Divers have located the remains of a plane that crashed in Otsego Lake decades ago, as part of an ongoing effort to document cultural artifacts long hidden under its surface.
The team located the remains of an Ercoupe single-engine plane that crashed in Otsego Lake in 1948, killing the two World War II veterans, Harold Caulkins and Edward Francis, on board.
Their bodies, along with some of the wreckage, were recovered after the crash, and in 1964 the rest of the plane was located. However, while it was being towed to shore, the plane sunk again, becoming a part of local diver folklore.
“All the divers have a story related to this,” said archeologist Joseph Zarzynski, who was part of the team that found the plane.
He also said that, based on the sonar readings, he expected them to find the plane, before they dove on it on Sept. 22.
Word of the plane’s rediscovery was picked up by the Associated Press and appeared in The Wall Street Journal.
“Some people get exponentially more excited about plane wrecks,” said Paul Lord, head of the Biological Field Station Volunteer Divers Team, when asked why the find had generated so much interest.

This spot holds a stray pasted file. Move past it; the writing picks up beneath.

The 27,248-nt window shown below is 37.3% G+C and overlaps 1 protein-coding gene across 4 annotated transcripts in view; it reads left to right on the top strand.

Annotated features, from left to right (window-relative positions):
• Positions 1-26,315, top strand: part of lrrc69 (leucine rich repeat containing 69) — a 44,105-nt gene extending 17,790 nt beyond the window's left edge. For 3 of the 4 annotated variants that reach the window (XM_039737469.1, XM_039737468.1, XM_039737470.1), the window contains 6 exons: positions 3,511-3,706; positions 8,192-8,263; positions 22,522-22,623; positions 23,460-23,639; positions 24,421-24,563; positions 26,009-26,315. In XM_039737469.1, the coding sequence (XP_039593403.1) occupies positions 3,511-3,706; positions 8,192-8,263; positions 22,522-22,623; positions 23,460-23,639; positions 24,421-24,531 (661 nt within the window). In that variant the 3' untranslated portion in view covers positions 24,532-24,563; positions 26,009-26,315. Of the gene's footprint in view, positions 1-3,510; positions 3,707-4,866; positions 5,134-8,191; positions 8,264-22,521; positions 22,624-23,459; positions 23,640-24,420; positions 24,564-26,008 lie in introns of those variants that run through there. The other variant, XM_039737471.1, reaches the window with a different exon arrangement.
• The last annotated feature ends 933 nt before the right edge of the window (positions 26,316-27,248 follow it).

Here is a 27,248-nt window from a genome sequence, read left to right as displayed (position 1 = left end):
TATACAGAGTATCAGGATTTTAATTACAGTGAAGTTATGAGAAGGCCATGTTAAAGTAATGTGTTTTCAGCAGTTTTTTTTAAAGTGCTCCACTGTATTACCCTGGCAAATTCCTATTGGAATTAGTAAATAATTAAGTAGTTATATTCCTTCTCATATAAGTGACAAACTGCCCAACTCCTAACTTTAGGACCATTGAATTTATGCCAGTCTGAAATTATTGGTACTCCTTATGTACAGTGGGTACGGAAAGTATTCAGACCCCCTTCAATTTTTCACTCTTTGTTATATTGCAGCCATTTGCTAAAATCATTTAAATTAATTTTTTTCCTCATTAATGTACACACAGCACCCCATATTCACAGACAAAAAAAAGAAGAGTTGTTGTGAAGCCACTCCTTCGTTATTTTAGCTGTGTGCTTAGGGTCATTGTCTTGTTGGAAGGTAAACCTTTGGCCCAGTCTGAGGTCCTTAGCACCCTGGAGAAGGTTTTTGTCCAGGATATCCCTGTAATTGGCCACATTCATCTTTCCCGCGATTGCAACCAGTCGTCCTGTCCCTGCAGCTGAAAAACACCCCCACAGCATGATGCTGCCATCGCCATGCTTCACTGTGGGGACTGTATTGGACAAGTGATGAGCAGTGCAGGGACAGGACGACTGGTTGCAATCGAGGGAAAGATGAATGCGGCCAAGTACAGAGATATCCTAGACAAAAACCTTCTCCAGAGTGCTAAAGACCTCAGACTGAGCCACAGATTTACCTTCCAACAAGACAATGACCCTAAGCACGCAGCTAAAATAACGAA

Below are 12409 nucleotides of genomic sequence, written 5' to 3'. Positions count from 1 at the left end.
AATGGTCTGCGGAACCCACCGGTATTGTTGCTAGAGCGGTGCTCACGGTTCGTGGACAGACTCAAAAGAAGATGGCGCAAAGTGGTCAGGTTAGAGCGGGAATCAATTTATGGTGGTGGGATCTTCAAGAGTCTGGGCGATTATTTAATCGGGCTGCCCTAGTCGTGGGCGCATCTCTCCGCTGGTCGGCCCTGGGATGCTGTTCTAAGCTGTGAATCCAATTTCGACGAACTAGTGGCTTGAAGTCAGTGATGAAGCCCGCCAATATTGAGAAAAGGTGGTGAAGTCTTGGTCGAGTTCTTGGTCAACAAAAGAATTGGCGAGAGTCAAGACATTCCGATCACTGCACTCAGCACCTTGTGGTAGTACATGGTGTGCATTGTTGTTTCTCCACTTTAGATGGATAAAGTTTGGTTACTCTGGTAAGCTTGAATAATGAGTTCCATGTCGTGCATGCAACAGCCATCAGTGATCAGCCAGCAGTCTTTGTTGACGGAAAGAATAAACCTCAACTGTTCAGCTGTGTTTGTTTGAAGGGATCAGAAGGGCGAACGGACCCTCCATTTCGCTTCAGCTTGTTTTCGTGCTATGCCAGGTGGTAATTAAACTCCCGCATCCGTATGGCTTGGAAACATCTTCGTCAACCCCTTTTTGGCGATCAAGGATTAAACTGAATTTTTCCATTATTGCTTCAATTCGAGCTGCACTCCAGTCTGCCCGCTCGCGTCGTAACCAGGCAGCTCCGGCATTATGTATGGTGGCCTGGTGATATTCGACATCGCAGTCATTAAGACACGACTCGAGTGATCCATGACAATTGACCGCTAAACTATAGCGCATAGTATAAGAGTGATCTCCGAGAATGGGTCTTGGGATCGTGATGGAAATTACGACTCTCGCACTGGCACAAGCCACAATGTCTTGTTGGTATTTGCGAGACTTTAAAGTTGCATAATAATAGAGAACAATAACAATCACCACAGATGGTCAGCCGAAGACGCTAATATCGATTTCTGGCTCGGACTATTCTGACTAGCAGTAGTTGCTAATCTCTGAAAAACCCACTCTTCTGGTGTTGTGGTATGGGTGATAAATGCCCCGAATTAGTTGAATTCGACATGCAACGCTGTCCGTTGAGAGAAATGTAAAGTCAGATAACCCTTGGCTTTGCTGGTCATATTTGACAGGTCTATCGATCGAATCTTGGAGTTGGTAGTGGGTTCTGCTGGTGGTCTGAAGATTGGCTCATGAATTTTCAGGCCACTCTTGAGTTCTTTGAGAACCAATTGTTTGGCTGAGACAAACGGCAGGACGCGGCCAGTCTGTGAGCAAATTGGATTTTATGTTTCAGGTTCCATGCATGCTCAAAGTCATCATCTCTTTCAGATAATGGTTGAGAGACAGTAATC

The effort through which the plane was found is part of the work of the BFS Volunteer Divers Team.
Operating out of the State University College at Oneonta’s Biological Field Station, located on the shores of Otsego Lake, the BFS Volunteer Divers Team has been active for over a decade.
“For years, off and on, there was no dive capability at the biological field station,” said Lord, who helped found the team.
Some of the projects the dive team has been involved in include monitoring the lake’s zebra mussel population, identifying a plant and a byrozoan not previously known to be in the lake, and sampling subsurface flows. The team also places navigation buoys in Otsego Lake.